Las Margaritas: Traditional Bogotano Cuisine in the heart of Chapinero

Once upon a time, Chapinero was one of Bogotá’s nicest areas. Wealthy families lived in what is now one of the city’s largest and oldest neighborhoods (after La Candelaria and Teusaquillo). Over the years, the area has become slightly run down and gritty, which has its charm and gives the neighborhood a distinct personality.

Old Bogotá

Given its history, Chapinero has seen a lot. People, restaurants and shop owners have come and gone, but for the last 110 years, Las Margaritas hasn’t stopped serving up traditional santafereño or bogotano fare. What kind of food is that? Well, to start it isn’t pretentious or fancy but definitely flavorful and filling.

For example, the well-known ajiaco – a Bogotá icon. This hearty soup is made with three kinds of potatoes – criolla, sabanera and pastusa – a native herb called guasca, and additions like chicken, corn on the cob, avocado, capers, cream and ají. At Las Margaritas you can go old school and order ajiaco with a whole chicken quarter on the side, or you can choose the easy route and order it with shredded chicken already in the soup, like me.

Another popular dish is the puchero bogotano. Only served on Thursdays, this stew gets its name from the clay pot in which it was originally cooked in Spain. When the conquistadors came to Colombia they brought their food with them and the rest is history. Some ingredients have changed here and there over the years, but the idea remains the same.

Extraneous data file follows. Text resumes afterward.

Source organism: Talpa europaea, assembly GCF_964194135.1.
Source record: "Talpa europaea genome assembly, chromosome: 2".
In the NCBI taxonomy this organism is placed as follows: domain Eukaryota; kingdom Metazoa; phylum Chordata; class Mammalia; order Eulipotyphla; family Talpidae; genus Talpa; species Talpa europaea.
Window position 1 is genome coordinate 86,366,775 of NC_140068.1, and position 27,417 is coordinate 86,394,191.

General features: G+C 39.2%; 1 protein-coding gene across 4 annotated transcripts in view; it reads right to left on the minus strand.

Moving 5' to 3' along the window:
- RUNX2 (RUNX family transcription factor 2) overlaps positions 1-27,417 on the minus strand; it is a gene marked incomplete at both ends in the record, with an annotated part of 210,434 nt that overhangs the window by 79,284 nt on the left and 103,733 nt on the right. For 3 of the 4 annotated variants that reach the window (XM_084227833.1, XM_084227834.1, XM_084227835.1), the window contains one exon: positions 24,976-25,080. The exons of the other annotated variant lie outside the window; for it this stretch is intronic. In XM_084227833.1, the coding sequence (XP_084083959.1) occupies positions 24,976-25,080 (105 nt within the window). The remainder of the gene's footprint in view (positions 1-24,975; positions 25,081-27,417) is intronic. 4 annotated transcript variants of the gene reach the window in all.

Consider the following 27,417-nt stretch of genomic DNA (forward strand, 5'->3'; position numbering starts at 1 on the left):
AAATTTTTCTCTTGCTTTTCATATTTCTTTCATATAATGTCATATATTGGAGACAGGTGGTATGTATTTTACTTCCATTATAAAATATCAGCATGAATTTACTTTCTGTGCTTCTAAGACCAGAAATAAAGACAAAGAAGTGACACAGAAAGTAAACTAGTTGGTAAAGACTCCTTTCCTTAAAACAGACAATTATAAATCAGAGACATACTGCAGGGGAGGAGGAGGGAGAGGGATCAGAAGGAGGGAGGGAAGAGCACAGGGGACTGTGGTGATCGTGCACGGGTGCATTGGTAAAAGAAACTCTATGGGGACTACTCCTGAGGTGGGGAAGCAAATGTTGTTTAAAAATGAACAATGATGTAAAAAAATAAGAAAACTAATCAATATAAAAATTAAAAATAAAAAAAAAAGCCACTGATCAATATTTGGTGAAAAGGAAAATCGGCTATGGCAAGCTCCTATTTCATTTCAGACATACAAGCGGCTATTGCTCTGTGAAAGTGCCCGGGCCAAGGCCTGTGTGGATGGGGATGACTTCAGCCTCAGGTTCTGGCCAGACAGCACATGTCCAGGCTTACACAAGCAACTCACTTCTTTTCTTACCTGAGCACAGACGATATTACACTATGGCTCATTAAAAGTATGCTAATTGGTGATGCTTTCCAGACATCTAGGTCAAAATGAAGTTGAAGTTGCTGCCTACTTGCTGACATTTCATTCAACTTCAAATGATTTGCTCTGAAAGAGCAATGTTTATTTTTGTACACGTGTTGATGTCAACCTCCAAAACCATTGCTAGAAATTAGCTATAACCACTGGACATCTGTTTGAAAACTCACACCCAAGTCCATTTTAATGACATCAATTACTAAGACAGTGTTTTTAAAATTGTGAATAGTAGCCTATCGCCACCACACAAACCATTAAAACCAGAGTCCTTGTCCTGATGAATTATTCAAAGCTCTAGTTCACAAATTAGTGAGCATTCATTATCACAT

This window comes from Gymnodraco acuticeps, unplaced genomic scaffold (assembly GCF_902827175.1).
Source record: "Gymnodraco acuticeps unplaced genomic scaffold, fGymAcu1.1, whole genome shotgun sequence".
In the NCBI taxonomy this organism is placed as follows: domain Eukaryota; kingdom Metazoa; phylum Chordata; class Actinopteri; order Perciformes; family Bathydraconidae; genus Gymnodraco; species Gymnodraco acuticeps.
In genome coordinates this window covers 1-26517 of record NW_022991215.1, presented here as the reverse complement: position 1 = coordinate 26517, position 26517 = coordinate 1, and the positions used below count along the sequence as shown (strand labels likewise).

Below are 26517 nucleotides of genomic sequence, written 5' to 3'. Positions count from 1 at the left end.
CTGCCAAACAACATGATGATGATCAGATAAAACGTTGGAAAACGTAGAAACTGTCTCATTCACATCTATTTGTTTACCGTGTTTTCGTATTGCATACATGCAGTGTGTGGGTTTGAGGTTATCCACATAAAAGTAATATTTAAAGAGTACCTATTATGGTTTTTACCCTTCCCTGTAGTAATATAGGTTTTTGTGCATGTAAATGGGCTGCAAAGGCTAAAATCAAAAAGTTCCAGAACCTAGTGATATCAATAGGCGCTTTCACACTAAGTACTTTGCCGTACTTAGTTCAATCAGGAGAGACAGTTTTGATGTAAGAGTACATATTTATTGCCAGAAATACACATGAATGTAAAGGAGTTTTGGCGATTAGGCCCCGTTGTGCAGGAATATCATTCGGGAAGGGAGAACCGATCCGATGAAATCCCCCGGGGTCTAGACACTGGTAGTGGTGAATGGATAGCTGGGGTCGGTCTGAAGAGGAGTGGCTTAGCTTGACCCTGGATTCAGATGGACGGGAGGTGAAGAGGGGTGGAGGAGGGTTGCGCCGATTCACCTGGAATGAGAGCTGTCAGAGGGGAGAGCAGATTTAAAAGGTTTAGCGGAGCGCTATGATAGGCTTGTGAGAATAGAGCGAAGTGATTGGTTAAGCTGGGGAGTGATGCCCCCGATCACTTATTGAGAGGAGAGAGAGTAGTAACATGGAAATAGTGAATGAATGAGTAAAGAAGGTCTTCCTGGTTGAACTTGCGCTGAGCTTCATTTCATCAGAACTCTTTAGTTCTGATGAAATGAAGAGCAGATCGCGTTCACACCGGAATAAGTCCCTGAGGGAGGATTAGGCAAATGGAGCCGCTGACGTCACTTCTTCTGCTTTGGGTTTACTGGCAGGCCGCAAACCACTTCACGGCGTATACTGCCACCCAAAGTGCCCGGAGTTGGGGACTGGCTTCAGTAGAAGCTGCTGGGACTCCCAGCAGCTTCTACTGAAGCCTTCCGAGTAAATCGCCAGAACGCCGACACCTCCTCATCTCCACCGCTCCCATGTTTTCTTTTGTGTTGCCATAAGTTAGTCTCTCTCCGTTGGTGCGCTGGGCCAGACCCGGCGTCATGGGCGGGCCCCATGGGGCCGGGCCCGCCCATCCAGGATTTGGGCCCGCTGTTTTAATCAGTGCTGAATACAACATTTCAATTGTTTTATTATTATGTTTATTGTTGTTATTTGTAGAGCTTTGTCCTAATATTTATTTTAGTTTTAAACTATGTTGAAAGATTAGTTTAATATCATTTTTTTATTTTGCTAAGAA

The meats and vegetables (beef, chicken, chorizo, plantain, yucca, arracacha, cabbage, potato and corn) are all cooked in the broth, but when it comes to serving time, the broth comes out first and the rest comes out afterwards smothered in hogao (onion and tomato mixture). It’s a feast to be sure and you definitely get your money’s worth.

Other popular dishes include sobrebarriga, lengua (beef tongue), and breakfast with the works (tamal, changua, hot chocolate, etc.).

For a bit of Bogotano history makes sure to stop at Las Margaritas (also a stop on the Bogotá Eats & Drinks Food Tours) and don’t even think of leaving without trying the empanadas. According to Julio Rios, the owner of Las Margaritas, they are the “ferrari of empanadas” and account for almost half of the restaurants earnings.

Las Margaritas

Calle 62 # 7-77

Tel: (+57 1) 249-9468 / 345-3156

Mon-Thurs 12:00-4:30 p.m.

Friday 12:00 – 6:30 p.m.

Saturday, Sunday and holidays 8:00a.m. – 6:30p.m.


About Diana Holguin

Bilingual voice talent and lover of food. Wayward Fork is where both worlds collide.
This entry was posted in Andean cuisine, Bogotá, Colombia, Culinary History, Eats and tagged , , , , , , , , . Bookmark the permalink.

7 Responses to Las Margaritas: Traditional Bogotano Cuisine in the heart of Chapinero

  1. Stephen C says:

    Nice write-up! Try Doña Elvira on the weekends, if Las Margs is traditional Bogotano, Doña Elvira is the rest of inland Colombia’s traditional food.

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  3. Béatrice says:

    I would love to come back to this restaurant on my next visit to Bogotá! I also loved the quaint, family style, traditional ambience of the place. I can still taste the Ajiaco I tried at a little restaurant in La Candelaría. I must try Margaritas. The pictures are the food look so appetizing. Great descriptions. You are really putting Colombian food on the map! 🙂

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